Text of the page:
When it comes to the issue of when you can assert your Fifth Amendment right this is something that people do not understand and they have to gather their information from watching TV and listening to other people. The reality is there are only limited circumstances where you can assert your Fifth Amendment right and they usually have to do with you possibly saying something that can incriminate yourself.
A lot of times people will take the witness stand and they will attempt to assert their Fifth Amendment rights because they don't want to testify and they will be quickly overruled by the Judge in order to testify. And the Judge can even hold them in contempt, put them in custody if they refused to testify. A lot of people are shocked by this, but the reality is sometimes you're not going to be able to keep your mouth shut if, for example, you are a witness to a crime.
Where you can attempt to get around this issue related to the Judge ordering you to testify is if you have an attorney for example. That attorney talked to you and listened to your story and then the attorney advised you to assert your Fifth Amendment right. So, unless it's a real situation where your attorney has advised you not to say anything because you may actually say something that incriminates yourself, you're going to have to testify. Sometimes people hold information that could help a party, the prosecutor or the defense, even in a civil case, but if they gain that situation out, could subject that person to incriminating themselves, being prosecuted, being arrested and being punished.
Can You Assert Your Fifth Amendment Right If Police Try To Talk To You?
The reality is if the police try to talk to you about anything, you can just choose to remain silent and not say anything. You don't necessarily have to say I'm asserting my Fifth Amendment right. You could say that, but the reality is you could say – listen, I'm just not going to talk to you. I don't want to talk to you. I'm advised by my attorney not to talk or I don't want to talk to you.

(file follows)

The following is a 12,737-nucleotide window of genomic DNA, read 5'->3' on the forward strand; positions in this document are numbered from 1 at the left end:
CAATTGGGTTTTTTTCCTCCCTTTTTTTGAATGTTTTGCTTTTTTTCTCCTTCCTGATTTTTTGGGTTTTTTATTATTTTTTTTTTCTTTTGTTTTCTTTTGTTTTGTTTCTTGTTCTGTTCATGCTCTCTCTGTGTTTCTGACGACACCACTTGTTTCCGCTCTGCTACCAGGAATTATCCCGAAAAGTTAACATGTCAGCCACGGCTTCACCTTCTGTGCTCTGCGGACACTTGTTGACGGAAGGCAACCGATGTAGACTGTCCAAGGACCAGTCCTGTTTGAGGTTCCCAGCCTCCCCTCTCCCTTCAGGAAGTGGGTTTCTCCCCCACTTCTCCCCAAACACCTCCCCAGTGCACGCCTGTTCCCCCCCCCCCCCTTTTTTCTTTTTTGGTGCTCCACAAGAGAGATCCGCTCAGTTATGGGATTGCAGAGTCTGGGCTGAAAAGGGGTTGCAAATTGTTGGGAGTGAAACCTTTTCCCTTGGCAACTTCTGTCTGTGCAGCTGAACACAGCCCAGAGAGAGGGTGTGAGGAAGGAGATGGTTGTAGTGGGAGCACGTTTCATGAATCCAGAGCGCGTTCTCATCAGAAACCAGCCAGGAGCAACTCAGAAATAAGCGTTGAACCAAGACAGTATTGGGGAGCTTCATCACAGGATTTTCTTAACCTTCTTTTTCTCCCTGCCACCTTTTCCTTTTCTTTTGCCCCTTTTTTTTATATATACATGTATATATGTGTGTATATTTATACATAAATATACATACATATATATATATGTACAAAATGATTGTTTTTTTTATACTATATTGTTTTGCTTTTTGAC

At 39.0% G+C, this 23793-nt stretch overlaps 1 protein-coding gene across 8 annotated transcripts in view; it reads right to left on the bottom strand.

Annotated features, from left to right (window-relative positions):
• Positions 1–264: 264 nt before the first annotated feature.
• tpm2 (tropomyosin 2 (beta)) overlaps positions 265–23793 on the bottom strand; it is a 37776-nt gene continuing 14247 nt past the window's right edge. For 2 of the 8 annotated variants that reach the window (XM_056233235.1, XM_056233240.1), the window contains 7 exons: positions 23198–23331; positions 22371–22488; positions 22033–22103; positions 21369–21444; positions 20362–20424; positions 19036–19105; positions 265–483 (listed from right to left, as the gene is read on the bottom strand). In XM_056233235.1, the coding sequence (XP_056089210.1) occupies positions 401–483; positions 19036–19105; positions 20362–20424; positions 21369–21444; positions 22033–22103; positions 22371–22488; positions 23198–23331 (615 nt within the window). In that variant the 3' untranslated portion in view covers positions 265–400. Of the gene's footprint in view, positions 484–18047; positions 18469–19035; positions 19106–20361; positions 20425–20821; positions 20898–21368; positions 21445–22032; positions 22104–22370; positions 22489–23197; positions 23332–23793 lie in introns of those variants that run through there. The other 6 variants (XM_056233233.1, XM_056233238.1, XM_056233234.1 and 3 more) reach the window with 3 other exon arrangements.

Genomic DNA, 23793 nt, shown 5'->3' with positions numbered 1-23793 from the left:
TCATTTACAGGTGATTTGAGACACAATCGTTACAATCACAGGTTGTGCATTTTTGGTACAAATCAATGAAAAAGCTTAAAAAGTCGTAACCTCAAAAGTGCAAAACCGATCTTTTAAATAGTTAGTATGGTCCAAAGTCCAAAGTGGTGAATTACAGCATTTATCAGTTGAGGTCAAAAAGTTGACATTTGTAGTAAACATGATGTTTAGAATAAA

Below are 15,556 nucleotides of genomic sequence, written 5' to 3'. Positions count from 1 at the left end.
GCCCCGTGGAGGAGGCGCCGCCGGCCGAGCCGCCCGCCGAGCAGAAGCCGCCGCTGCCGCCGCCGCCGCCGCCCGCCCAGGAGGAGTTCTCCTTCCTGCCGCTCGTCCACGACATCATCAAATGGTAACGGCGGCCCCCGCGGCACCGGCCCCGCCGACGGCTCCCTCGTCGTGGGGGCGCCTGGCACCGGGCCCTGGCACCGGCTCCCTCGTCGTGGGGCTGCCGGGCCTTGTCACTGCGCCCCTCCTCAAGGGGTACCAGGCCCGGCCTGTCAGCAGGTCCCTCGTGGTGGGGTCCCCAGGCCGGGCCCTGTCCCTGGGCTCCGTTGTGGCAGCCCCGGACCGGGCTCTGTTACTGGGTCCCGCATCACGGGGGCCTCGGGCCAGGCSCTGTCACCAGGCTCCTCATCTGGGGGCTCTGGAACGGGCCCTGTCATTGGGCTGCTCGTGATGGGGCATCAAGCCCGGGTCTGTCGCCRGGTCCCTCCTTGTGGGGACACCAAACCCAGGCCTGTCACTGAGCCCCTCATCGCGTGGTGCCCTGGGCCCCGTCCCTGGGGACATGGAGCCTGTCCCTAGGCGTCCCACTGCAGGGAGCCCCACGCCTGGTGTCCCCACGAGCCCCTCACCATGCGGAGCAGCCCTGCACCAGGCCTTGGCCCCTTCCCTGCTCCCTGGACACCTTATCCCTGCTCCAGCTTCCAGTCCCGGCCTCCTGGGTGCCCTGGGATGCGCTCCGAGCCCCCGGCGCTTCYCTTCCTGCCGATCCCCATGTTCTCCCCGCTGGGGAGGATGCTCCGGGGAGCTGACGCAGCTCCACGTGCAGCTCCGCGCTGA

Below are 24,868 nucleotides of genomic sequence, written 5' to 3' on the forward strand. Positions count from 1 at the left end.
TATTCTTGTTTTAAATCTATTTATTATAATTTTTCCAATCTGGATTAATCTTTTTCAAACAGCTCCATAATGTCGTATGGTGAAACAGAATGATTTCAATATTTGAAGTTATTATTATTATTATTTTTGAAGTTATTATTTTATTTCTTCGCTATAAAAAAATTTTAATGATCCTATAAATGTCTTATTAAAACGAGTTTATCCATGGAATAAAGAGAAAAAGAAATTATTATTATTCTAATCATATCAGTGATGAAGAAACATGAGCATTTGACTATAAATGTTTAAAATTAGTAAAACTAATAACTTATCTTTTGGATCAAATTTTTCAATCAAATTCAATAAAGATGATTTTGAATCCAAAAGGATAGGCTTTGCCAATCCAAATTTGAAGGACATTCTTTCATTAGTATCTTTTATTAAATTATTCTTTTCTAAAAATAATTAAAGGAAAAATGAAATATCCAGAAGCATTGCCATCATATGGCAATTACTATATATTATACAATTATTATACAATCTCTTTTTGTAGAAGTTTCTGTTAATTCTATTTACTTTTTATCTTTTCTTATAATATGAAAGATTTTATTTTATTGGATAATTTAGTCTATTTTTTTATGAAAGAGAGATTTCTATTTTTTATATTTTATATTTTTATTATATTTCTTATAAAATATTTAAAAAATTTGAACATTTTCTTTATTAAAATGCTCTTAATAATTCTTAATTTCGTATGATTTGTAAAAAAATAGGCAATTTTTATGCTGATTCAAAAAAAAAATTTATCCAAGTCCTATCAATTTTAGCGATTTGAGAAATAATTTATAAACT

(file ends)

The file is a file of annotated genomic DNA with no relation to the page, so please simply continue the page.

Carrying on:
So, a lot of times the police will come up and ask investigative questions and you don't want to say anything because you feel you may incriminate yourself or you may incriminate somebody else. At that point, you can just say nothing to the police. In order to force you to try and testify, the police are actually going to have to get you on the witness stand and then the prosecutor will ask you questions.
So, if you're in a situation where you feel like you may be incriminating yourself in the future because the police come and talk to you, you're the best bet is to get in front of an attorney, talk to them, let them know what's happening and let the attorney help you make the best decision as far as whether you are going to assert your Fifth Amendment right. A lot of times when we do these criminal cases, a witness will take the witness stand and I will say, Your Honor, I think that the witness should be advised by counsel. And then the Judge will get a lawyer, the lawyer will talk to them, get their story under the cloak of the attorney-client privilege and then the lawyer can properly advise them as to whether or not asserting their Fifth Amendment right is the best move for them and whether it makes sense under their circumstances.
So, if in doubt when it comes to the Fifth Amendment right, we always say as criminal defense attorneys – and I've been doing this for twenty-five years – keep your mouth shut don't say anything. You're usually never going to be able to talk your way out of anything with the police. Usually, anything you can say is going to be used against you. A lot of times things are twisted, and you didn't mean it that way. So, the best bet is to keep your mouth shut and then you're not going to have any issues when it comes to incriminating yourself and that's when I see most people getting themselves in trouble and giving the prosecutors the best evidence is when they try to talk to the police and talk their way out of a situation and it ends in disaster and a criminal conviction later on.